February 22, 2006

Marcus Highlights Palestinian Media

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“[Martyrdom] is a good thing. We don’t want this world, we want the Afterlife. We benefit not from this life but from the Afterlife.”

This is the opinion of 11-year-old Yussra, presented in an interview on Palestinian television. According to Itamar Marcus, director of Palestinian Media Watch, the Palestinian Authority teaches its people, and especially its children, to desire “shahada” – death for Allah.

Marcus spoke to Cornell students yesterday evening in McGraw 165 about current Palestinian propaganda targeted against Israel and Jews. He first addressed Palestinian newspapers, using the sports pages to reveal glorification of suicide bombers and the clues in a crossword puzzle to show hate propaganda against Jews. One such example in a crossword puzzle included the name of the Holocaust museum Yad Vashem as the solution to “Jewish center for commemorating the Holocaust and the lies.”

He presented numerous other examples of such propaganda in children’s school textbooks, songs and dances, television shows and educational television programs.

Marcus also addressed the recent landslide Hamas victory in Palestinian elections. The Hamas charter, he noted, contains messages of violence and the illegitimacy of Israel and its Jewish population.

Marcus founded PMW in 1996 to understand Palestinian society through the eyes of Palestinian Arabs. PMW monitors the Palestinian media through such mediums as newspapers, television, poetry, book reviews and sermons. Marcus mentioned a specific interest in the messages delivered to children, as their beliefs and actions will impact the future of Israeli-Palestinian relations. He said, “The ultimate goal is to promote peace education.”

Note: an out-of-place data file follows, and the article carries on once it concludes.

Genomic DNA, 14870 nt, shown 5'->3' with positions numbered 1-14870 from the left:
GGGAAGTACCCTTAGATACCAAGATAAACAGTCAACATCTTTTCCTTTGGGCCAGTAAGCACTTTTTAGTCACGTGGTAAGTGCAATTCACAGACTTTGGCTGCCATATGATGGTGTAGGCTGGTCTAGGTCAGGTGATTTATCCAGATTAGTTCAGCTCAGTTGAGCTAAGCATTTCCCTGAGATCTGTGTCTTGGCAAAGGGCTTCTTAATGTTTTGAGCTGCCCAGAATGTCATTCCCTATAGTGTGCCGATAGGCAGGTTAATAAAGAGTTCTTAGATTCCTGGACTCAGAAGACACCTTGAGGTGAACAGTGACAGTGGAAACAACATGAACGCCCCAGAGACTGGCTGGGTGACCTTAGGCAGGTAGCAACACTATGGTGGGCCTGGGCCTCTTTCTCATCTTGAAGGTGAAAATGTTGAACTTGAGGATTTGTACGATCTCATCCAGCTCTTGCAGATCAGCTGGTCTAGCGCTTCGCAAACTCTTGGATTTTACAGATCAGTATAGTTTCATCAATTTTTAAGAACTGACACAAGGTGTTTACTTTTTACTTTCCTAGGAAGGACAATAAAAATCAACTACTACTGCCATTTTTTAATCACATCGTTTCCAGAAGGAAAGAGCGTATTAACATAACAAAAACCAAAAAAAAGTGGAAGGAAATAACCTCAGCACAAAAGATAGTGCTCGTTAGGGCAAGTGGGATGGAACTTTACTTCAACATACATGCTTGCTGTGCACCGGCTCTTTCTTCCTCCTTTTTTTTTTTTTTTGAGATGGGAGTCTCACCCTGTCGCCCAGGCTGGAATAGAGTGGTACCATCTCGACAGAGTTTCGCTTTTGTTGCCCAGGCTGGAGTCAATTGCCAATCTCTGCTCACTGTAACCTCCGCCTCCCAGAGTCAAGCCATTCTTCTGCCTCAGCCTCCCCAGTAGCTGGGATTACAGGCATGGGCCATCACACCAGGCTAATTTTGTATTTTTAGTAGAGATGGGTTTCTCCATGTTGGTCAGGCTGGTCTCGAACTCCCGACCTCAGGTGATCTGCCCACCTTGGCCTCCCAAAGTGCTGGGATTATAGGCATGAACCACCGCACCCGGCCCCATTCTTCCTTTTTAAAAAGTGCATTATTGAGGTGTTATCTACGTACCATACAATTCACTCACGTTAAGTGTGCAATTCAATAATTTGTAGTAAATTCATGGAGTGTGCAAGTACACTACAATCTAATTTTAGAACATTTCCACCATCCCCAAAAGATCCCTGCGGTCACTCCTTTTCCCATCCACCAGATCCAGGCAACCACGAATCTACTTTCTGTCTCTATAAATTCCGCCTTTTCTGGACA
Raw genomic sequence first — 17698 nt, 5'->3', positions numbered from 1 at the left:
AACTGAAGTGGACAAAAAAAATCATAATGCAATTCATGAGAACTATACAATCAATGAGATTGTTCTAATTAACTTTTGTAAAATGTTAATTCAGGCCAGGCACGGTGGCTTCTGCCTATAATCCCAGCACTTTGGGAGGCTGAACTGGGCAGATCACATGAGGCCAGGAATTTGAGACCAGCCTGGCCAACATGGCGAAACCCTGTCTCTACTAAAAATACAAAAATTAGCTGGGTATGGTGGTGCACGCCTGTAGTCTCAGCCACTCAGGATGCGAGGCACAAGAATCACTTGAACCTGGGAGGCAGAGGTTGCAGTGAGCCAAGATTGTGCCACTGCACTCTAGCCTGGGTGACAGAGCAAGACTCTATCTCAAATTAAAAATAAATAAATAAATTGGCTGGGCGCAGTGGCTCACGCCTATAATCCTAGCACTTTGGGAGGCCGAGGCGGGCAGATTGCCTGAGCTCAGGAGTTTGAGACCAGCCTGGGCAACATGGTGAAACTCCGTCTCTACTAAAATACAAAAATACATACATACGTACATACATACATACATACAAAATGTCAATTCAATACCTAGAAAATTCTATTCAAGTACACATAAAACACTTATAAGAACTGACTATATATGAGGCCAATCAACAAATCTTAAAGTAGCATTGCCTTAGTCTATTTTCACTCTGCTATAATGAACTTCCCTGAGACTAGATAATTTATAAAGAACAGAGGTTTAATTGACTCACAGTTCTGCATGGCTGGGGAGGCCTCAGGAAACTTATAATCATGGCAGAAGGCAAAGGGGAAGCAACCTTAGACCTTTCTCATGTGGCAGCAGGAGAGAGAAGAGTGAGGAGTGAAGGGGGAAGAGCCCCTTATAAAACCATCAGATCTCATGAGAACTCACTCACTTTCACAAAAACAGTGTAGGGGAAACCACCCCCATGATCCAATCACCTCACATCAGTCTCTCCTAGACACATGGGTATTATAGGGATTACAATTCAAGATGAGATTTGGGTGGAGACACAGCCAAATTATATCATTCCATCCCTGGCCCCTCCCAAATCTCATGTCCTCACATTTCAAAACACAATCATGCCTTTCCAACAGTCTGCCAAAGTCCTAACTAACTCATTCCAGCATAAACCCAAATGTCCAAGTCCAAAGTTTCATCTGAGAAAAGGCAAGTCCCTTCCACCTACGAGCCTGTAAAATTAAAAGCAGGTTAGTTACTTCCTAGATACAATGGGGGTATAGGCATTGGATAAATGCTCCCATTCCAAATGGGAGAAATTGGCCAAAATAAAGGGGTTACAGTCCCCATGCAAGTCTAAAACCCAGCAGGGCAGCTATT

Marcus adopted a calm and reserved tone of voice while using words such as “horrific,” “ridiculous,” and “libel” to explain Palestinian television clips, quotes and textbook excerpts directed against Jews. One video clip presented featured Ahmad Nasser, secretary of Palestinian Legislative Council, stating, “The State of Israel is Satan’s offspring – a satanic offspring.”

Jordan Fabian ’09, who was in attendance, believes that “the entire idea of the presentation wasn’t surprising, but the material he used was interesting,” pointing to the video of Yussra as particularly “unsettling.” In terms of the Israeli-Palestinian conflict, Fabian said, “[The propaganda] the Palestinians have been perpetuating has made the conflict worse. What [Marcus] said about suicide bombers not being desperate is important. It’s not that they’re desperate, but that they actually believe [killing the enemy] is God’s will.”

At the end of his lecture, Marcus admitted being pessimistic towards possible improvements in Palestinian propaganda. He claimed, “Re-education won’t happen without leverage from the West,” and encouraged students to contact the media and government for awareness and help.

Andrew Garib ’06, president of Turn Left, said he felt the lecture was informative, “but that it was more for a general audience than for those already aware of the Israel-Palestine conflict.”

The event was organized by Cornell Israel Palestine Public Affairs Committee and StandWithUs. Jamie Weinstein ’06, president of CIPAC, introduced Marcus and emphasized that CIPAC had invited all student media groups and many political groups.

Sarah Boxer ’07, vice president of CIPAC, said, “I thought it was really cool that there was a wide array of students there. There were students from a lot of demographics on campus. I was really pleased that so many different members from around campus were able to make it.”

However, the presentation’s overall fairness was challenged during the question time after the lecture. One student said that the event would have been better if the pro-Palestinian student group, Student Activists for Palestine, had been present. Weinstein admitted that CIPAC had not extended a formal invitation to the student group, but noted that the president of Student Activists for Palestine had attended the lecture.

Archived article by Christie DiNapoli
Sun Staff Writer